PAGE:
Thailand in Transition: The Role of Oppositional Forces

  • About the Book
  • Thailand in Transition goes beyond the conventional approach to Thai politics present in most of the literature, which concentrates on the traditional institutions in Thailand—the monarchy, the military, and the bureaucracy. The objective here has been rather to examine the more contemporary emergent oppositional forces struggling to play a permanent and significant role in the broader context of Thai politics.

    Oppositional forces in Thailand are many and varied, ranging from the outlawed Communist Party of Thailand (CPT), which seeks to overthrow the Thai government, to the Thai Parliament, which is usually legitimized as part of the the government for brief periods between military coups. The book focuses on the CPT, workers, students, and Parliament by presenting in historical perspective the origins, nature, and influence of each as an oppositional force in Thai politics. Special attention is given to the transitional role of these oppositional forces during and after the dramatic shifts in Thai politics precipitated by the student revolution of 1973, the military coup of 1976, the increased hostilities between the People's Republic of China (PRC) and Vietnam in 1979, and the abortive coup by the Thai “Young Turk” military faction in 1981.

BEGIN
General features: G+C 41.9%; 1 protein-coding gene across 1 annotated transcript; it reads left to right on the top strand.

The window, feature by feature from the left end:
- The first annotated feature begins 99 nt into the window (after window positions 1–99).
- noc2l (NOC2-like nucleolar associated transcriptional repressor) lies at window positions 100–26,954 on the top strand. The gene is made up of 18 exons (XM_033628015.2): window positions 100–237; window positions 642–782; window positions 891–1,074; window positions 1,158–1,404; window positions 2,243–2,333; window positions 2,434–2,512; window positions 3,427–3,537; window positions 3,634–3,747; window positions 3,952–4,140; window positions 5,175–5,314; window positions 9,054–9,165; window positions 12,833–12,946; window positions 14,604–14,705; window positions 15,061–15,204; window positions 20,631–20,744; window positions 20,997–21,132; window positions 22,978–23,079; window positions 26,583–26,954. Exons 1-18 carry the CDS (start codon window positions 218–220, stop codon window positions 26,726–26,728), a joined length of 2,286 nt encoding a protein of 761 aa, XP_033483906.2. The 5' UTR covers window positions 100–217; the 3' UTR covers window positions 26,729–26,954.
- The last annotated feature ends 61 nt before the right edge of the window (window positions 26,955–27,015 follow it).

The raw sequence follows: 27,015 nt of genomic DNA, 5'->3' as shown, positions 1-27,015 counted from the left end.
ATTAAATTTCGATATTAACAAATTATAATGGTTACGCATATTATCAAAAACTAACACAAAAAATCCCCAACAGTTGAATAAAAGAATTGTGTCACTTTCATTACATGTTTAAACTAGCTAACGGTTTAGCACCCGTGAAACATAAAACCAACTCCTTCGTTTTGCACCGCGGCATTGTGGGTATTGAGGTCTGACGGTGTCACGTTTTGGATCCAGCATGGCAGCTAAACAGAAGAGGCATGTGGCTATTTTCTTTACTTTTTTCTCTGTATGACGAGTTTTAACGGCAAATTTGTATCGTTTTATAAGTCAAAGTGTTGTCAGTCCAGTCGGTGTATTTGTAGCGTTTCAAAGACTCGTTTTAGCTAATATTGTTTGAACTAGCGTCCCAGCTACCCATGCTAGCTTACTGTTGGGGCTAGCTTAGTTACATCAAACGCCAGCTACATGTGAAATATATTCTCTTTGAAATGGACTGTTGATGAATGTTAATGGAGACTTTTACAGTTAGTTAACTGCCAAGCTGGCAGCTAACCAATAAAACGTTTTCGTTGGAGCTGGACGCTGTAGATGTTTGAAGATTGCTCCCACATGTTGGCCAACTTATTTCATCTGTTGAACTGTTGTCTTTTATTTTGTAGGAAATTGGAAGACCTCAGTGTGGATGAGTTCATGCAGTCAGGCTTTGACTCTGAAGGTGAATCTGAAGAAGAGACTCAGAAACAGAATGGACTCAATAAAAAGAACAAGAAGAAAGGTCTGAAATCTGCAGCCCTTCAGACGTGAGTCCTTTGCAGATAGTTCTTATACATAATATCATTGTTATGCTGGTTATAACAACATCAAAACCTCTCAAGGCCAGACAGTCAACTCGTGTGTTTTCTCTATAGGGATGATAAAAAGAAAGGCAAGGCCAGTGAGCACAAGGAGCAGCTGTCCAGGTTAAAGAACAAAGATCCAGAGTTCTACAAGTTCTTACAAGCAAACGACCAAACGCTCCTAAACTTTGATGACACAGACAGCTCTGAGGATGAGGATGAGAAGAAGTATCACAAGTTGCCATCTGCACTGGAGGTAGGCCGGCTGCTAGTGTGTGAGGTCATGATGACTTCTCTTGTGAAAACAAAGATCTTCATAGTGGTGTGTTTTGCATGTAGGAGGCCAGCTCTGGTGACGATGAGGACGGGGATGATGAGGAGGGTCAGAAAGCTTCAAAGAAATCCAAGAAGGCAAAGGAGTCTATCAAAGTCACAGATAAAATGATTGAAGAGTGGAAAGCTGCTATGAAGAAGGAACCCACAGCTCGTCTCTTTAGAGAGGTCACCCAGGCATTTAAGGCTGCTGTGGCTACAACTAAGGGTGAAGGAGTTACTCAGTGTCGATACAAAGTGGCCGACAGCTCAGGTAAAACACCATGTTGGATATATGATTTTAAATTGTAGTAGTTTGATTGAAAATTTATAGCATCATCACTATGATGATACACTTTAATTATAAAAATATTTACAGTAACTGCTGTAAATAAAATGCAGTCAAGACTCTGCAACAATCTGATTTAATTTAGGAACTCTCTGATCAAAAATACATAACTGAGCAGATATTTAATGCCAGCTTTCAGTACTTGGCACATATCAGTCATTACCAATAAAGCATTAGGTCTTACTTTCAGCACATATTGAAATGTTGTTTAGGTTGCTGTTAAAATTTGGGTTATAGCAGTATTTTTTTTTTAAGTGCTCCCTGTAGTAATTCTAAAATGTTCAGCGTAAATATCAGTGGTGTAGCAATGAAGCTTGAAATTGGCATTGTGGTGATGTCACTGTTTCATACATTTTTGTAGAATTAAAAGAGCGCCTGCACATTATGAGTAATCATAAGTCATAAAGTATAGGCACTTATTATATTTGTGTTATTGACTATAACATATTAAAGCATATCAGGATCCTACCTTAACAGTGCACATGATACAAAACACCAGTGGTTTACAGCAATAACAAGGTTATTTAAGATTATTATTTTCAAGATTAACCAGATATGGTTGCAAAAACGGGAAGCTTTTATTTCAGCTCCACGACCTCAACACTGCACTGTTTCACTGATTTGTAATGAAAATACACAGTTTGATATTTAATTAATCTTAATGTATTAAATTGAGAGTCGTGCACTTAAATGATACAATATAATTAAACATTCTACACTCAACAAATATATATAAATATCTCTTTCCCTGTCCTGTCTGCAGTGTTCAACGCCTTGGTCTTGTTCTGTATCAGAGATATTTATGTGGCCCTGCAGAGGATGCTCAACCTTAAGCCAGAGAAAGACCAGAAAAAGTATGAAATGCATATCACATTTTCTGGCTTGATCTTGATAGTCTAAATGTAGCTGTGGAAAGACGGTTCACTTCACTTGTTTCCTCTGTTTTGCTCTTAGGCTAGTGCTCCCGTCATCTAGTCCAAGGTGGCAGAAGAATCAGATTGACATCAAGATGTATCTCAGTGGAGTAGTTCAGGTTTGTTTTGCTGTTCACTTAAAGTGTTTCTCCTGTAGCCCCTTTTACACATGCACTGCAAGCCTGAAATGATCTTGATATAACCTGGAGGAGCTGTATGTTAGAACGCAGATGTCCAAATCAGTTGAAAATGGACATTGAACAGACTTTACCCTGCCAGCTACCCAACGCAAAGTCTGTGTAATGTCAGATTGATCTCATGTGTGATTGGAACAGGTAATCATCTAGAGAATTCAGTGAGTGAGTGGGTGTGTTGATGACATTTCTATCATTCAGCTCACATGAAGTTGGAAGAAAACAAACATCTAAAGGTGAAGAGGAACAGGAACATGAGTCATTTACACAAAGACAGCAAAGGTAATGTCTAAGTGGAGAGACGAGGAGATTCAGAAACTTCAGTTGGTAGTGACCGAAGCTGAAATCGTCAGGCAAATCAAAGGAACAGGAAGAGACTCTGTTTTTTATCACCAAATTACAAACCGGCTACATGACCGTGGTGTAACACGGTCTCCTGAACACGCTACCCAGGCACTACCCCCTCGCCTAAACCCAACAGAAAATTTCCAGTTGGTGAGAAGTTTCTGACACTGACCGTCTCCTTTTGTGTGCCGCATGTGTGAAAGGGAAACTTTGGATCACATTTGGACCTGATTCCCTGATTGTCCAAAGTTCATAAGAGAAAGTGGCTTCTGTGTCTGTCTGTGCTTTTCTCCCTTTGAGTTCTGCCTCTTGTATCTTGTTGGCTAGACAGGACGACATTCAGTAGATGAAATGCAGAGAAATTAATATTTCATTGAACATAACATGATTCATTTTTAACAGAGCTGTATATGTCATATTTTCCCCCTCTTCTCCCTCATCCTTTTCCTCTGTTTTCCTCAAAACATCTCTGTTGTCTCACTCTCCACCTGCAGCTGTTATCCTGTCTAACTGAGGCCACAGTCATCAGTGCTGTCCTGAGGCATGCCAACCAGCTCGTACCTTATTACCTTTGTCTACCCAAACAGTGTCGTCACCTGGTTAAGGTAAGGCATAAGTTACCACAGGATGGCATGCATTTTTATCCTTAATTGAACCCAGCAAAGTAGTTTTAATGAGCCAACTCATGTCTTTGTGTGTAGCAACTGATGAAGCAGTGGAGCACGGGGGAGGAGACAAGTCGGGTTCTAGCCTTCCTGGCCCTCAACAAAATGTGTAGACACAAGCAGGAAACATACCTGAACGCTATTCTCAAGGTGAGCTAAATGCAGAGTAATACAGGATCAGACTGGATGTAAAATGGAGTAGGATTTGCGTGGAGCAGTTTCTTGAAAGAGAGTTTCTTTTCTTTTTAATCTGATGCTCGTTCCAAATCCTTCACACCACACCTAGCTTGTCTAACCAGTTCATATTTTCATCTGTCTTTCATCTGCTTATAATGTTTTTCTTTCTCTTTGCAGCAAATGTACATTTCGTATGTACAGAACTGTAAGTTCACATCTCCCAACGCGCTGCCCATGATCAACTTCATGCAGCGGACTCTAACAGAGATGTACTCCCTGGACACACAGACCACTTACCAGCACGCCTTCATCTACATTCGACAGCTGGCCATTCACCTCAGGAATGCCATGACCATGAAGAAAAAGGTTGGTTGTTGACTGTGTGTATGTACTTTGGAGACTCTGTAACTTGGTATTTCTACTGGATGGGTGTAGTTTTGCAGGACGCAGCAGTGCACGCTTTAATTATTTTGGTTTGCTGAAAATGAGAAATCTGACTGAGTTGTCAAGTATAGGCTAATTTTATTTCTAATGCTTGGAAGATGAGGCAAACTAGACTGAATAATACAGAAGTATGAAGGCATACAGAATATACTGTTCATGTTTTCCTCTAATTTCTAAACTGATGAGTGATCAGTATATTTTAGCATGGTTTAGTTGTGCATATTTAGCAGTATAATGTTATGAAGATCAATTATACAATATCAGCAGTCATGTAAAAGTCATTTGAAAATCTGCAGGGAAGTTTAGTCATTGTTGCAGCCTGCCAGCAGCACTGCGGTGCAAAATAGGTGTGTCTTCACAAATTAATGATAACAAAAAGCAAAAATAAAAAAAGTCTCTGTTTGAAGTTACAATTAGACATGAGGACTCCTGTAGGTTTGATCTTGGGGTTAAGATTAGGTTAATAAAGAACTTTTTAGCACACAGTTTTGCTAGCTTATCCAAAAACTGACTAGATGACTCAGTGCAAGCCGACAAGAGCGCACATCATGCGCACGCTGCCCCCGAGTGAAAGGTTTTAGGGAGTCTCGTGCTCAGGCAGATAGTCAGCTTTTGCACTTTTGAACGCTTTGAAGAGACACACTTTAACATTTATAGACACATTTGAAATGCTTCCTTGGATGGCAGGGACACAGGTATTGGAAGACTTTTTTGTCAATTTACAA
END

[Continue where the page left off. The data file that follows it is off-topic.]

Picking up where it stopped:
• Subject Areas